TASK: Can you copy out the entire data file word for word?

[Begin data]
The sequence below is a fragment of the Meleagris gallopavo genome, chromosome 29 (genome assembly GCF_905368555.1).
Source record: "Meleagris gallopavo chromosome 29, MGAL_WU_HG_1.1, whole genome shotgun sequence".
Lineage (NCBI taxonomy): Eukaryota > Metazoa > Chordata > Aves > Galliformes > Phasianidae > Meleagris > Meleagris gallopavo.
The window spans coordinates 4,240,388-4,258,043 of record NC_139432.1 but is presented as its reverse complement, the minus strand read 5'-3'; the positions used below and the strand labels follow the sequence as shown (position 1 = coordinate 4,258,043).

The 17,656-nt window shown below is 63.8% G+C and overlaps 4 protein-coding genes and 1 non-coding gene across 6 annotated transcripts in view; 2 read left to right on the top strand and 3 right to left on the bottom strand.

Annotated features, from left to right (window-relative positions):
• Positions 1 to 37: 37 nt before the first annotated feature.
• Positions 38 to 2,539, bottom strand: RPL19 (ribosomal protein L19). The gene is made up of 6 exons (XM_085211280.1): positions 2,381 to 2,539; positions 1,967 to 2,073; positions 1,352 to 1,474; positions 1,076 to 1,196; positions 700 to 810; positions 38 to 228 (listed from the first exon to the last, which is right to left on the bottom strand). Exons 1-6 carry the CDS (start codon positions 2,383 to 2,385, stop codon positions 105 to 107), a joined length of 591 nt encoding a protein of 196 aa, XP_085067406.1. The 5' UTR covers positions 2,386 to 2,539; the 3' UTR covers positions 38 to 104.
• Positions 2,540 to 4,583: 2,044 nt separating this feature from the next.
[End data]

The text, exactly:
The sequence below is a fragment of the Meleagris gallopavo genome, chromosome 29 (genome assembly GCF_905368555.1).
Source record: "Meleagris gallopavo chromosome 29, MGAL_WU_HG_1.1, whole genome shotgun sequence".
Lineage (NCBI taxonomy): Eukaryota > Metazoa > Chordata > Aves > Galliformes > Phasianidae > Meleagris > Meleagris gallopavo.
The window spans coordinates 4,240,388-4,258,043 of record NC_139432.1 but is presented as its reverse complement, the minus strand read 5'-3'; the positions used below and the strand labels follow the sequence as shown (position 1 = coordinate 4,258,043).

The 17,656-nt window shown below is 63.8% G+C and overlaps 4 protein-coding genes and 1 non-coding gene across 6 annotated transcripts in view; 2 read left to right on the top strand and 3 right to left on the bottom strand.

Annotated features, from left to right (window-relative positions):
• Positions 1 to 37: 37 nt before the first annotated feature.
• Positions 38 to 2,539, bottom strand: RPL19 (ribosomal protein L19). The gene is made up of 6 exons (XM_085211280.1): positions 2,381 to 2,539; positions 1,967 to 2,073; positions 1,352 to 1,474; positions 1,076 to 1,196; positions 700 to 810; positions 38 to 228 (listed from the first exon to the last, which is right to left on the bottom strand). Exons 1-6 carry the CDS (start codon positions 2,383 to 2,385, stop codon positions 105 to 107), a joined length of 591 nt encoding a protein of 196 aa, XP_085067406.1. The 5' UTR covers positions 2,386 to 2,539; the 3' UTR covers positions 38 to 104.
• Positions 2,540 to 4,583: 2,044 nt separating this feature from the next.